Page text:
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#26 2012-08-29 11:24:24

cfr
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From: Cymru
Registered: 2011-11-27
Posts: 5,661

Re: Replicating /etc/rc.d/* and pm-utils functionality with systemd

Thanks for all of that.

I should have mentioned that I'd already figured out a work around for syslog-ng along the lines you suggest. Only I did it the other way - I made the systemd version the default and then edited the config file in /etc/conf.d to read syslog.ng.conf.initscripts which is a copy of the original config file.

There's nothing about the alsa daemon I prefer. I'm not trying to run it at all. It's picking stuff up from rc.conf even though I've masked arch-daemons.target. However, masking has made some difference. It no longer reports alsa failed even though I booted with sound muted. However, it is still thinking alsa is enabled. For comparison, here's what it says about the status of alsa an svnserve. alsa is in rc.conf. svnserve is not.

$ systemctl status alsa
alsa.service - Legacy unit for alsa
          Loaded: loaded (/etc/rc.conf)
          Active: inactive (dead)
            Docs: man:arch-daemons(8)
          CGroup: name=systemd:/system/alsa.service

$ systemctl status svnserve
svnserve.service - Subversion protocol daemon
          Loaded: loaded (/usr/lib/systemd/system/svnserve.service; disabled)
          Active: inactive (dead)
          CGroup: name=systemd:/system/svnserve.service

I don't think the resume issue is systemd related - I can reproduce it with initscripts. It worked perfectly under both before I did pacman -Syu yesterday and got the latest kernel. But it happens even with the LTS. I have a separate thread on this, actually. I'm trying to figure out if it is a hardware issue or not. I'm going to try calling the local Lenovo service people and see if they can offer any insights in little bit, I think. (If I can find their phone number again...)

The main reason I don't want to switch to pure systemd right now is that the emergency shell isn't supported. I'm just waiting for the update to util-linux to filter through so that sulogin is available.


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#27 2012-08-29 11:48:00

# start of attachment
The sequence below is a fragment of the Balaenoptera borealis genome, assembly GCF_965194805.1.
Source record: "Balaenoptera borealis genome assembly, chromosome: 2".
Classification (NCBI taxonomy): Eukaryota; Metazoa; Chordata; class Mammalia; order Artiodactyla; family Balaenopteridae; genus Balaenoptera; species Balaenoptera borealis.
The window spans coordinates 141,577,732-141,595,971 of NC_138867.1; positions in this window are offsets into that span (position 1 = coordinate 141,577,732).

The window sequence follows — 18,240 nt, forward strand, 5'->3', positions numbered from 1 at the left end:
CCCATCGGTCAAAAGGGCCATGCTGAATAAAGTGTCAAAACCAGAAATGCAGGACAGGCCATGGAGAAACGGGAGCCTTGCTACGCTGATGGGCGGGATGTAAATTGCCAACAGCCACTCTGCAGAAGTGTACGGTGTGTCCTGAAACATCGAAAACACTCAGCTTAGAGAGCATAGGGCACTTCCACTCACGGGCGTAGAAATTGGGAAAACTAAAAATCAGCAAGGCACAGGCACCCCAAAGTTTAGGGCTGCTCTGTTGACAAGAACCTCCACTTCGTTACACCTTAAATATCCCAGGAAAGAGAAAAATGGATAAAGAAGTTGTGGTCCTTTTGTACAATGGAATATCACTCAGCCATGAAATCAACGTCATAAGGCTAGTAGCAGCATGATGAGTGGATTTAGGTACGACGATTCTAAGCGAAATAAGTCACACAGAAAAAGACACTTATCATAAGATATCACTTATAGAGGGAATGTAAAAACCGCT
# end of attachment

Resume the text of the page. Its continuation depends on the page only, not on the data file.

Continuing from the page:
progandy
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Re: Replicating /etc/rc.d/* and pm-utils functionality with systemd

The main reason I don't want to switch to pure systemd right now is that the emergency shell isn't supported. I'm just waiting for the update to util-linux to filter through so that sulogin is available.

There is an AUR package available for the missing tools called systemd-syvinit. I added it to the wiki.

Edit: One way to disable rc.conf parsing would be to delete usr/lib/systemd/system-generators/arch-daemons It's not pretty but does the job.

Edit: Or try to symlink /etc/systemd/system/multi-user.target.wants/arch-daemons.target  to /dev/null
If my suspicions are correct, then /usr/lib/systemd/system/multi-user.target.wants/arch-daemons.target is a relative symlink to /etc/systemd/system/arch-daemons.target. Therefore masking the whole target in etc has no effect. you'll have to mask the specific entry for multi-user.target

Last edited by progandy (2012-08-29 11:55:50)

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#28 2012-08-29 15:00:53

WonderWoofy
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Re: Replicating /etc/rc.d/* and pm-utils functionality with systemd

@progandy - Thanks for posting that package, I'm going to check that out.  I think that cfr already attempted to mask the package by symlinking it to /dev/null, both by manually linking, and by using the 'mask' feature of systemctl.  So it is a true mystery why it still seems to parse the rc.conf daemons line.

I think progandy's idea of deleting the damn service file altogether, is woth a shot.  I mean, it should like you are attempting to do away with its functionality altogether anyway.  Maybe just move it somewhere else in the filesystem even.

I'm sorry to hear that it is seeming like the sleep issue may be hw related.  On the one hand, it would be nice if it could just be fixed for you, but on the other, it in never cool to have broken hardware.  My experience with Lenovo support has been pretty good though.  I kind of doubt they will be able to shed any light on your system if you are running Linux.  I called because my battery was being crazy, so they wanted to log into my computer with recue123.com which is a logmein service.  That would have been fine with me, but the first step to setting it up was installing rescue123.exe... it took them a while to understand why that was not possible.  After explaining it though, they just said "oh, well since you run Linux, we'll just send you a new battery."  BTW, it tunred out the be the cmos needing resetting, the battery was fine.

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#29 2012-08-29 21:04:56

cfr
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Re: Replicating /etc/rc.d/* and pm-utils functionality with systemd

I took it to them to have a look today but of course it then performed perfectly. (Described at https://bbs.archlinux.org/viewtopic.php … p1153343.)

I think the problem is that it is *not* a symlink to /etc/... but to the directory above:

/usr/lib/systemd/system/multi-user.target.wants/arch-daemons.target -> ../arch-daemons.target

Something is screwy with the way this works. I haven't altered anything since rebooting (several times for Lenovo's benefit but always perfectly since a technician was watching me trying to demonstrate the issue I have, of course) and yet:

$ systemctl status arch-daemons.target
arch-daemons.target
          Loaded: masked (/dev/null)
          Active: inactive (dead)


Warning: Unit file changed on disk, 'systemctl --system daemon-reload' recommended.

But it surely shouldn't be necessary to do this on every boot? In any case, it rather defeats the point of masking it.